image courtesy : google :Hindustan Ambassador 1995

Ambassador,the iconic Indian car brand that till less than a decade ago carried both the Prime Minister and the common man, is being sold to French car maker Peugeot.

The Hindustan Ambassador is based on the Morris Oxford series III model,was an automobile manufactured by Hindustan Motors of India. It was in production the company’s Uttarpara plant in West Bengal from 1958 to 2014 ,and was once a status symbol.

For more than half a century, the Ambassador was the most recognized car of the country becoming the stately carriage of the prime minister and cab-drivers alike. B M Birla, grandfather of C K Birla made the now-defunct Hindustan Motors the country’s first indigenous automobile company.

Steering mounted gear lever, sun shield over the front windscreen, flat bench-type rear seats, a curvy ‘dicky’ or boot, chrome outlined front round headlamps and an Indian touch of a three-blade mini fan made the Ambassador stand out from the rest.

Its robust masculine body, spacious and comfortable interiors, ease of serviceability and its ability to take on the demanding roads of India’s hinterlands, made the “Amby” a huge hit with the large Indian families.

Stricter emission norms kicking in, invasion of modern foreign brands and the general inability of the cash-strapped promoters to pump in investments to update the car and adapt to changing consumer needs led to Amby’s demise.

In mid of 2014 the last of the Ambassadors rolled out of the Uttarpara plant in West Bengal marking an end to the 66 year-long production run, the longest in the country for any model.

The iconic brand Ambassador has changed hands, C.K. Birla group, owners of Hindustan Motor selling it to European auto major Peugeot for Rs 80 crore. Interestingly, Peugeot is gearing up to foray into the Indian car market and is will use Hindustan Motors’ existing manufacturing facility in Tamil Nadu.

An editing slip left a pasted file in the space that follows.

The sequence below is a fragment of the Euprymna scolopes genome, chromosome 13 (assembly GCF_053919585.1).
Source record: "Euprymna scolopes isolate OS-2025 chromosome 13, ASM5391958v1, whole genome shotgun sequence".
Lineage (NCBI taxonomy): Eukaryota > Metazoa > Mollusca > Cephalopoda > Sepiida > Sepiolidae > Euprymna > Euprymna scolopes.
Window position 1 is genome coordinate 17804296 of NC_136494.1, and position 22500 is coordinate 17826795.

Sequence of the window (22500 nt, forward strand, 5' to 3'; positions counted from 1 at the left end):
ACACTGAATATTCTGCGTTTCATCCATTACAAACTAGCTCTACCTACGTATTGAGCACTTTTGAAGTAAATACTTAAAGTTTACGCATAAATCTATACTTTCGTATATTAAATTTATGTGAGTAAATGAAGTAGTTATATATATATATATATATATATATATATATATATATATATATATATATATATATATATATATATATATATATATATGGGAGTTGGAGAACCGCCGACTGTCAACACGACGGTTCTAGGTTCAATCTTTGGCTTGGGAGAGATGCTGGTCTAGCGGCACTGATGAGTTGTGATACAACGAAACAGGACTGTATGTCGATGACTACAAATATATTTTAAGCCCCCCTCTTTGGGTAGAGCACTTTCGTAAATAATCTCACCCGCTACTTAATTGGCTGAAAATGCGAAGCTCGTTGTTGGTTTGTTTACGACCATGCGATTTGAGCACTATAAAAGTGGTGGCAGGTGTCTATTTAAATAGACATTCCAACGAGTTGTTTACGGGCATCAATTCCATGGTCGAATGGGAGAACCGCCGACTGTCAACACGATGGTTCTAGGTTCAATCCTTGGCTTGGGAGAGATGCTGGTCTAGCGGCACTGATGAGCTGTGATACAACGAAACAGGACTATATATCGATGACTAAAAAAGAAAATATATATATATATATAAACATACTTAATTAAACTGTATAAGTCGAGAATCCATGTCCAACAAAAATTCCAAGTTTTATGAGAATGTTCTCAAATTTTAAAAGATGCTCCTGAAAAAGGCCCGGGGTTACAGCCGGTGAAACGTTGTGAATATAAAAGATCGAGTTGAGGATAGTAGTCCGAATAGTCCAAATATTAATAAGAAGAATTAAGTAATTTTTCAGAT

“Hindustan Motors has executed an agreement with Peugeot SA for the sale of the Ambassador brand, including the trademarks, for a consideration of Rs 80 crore,” Hindustan Motors today said in a regulatory filing.

The loss of something so quintessentially Indian to a French company is a hard swallow for many people. Many have expressed sadness and indignation over social media about why the iconic brand could not have been retained and saved by an Indian company, especially when it went for a laughable price of Rs 80 crore.

While there are no details shared by Peugeot at this point about its vision ahead for the Ambassador, it is however expected that the French car maker will attempt to revive the legendary brand even as it itself makes yet another attempt to crack the Indian market.

Peugeot has long been keen to get a foothold in India and was one of the first foreign car makers to enter the country in the mid-1990s when the economy first was liberalised.

Late last month Peugeot and CK Birla Group unveiled joint plans of building cars and powertrains in India with an initial investment of Euro 100 million (Rs 730 crore). The Indian Group’s Chennai-based plant which makes the Mitsubishi Pajero will be used to make Peugeot’s models.

The CK Birla group is better known for the now discontinued iconic Ambassador car that was manufactured by group firm Hindustan Motors.It has presence in technology automotive, home and building, healthcare and education.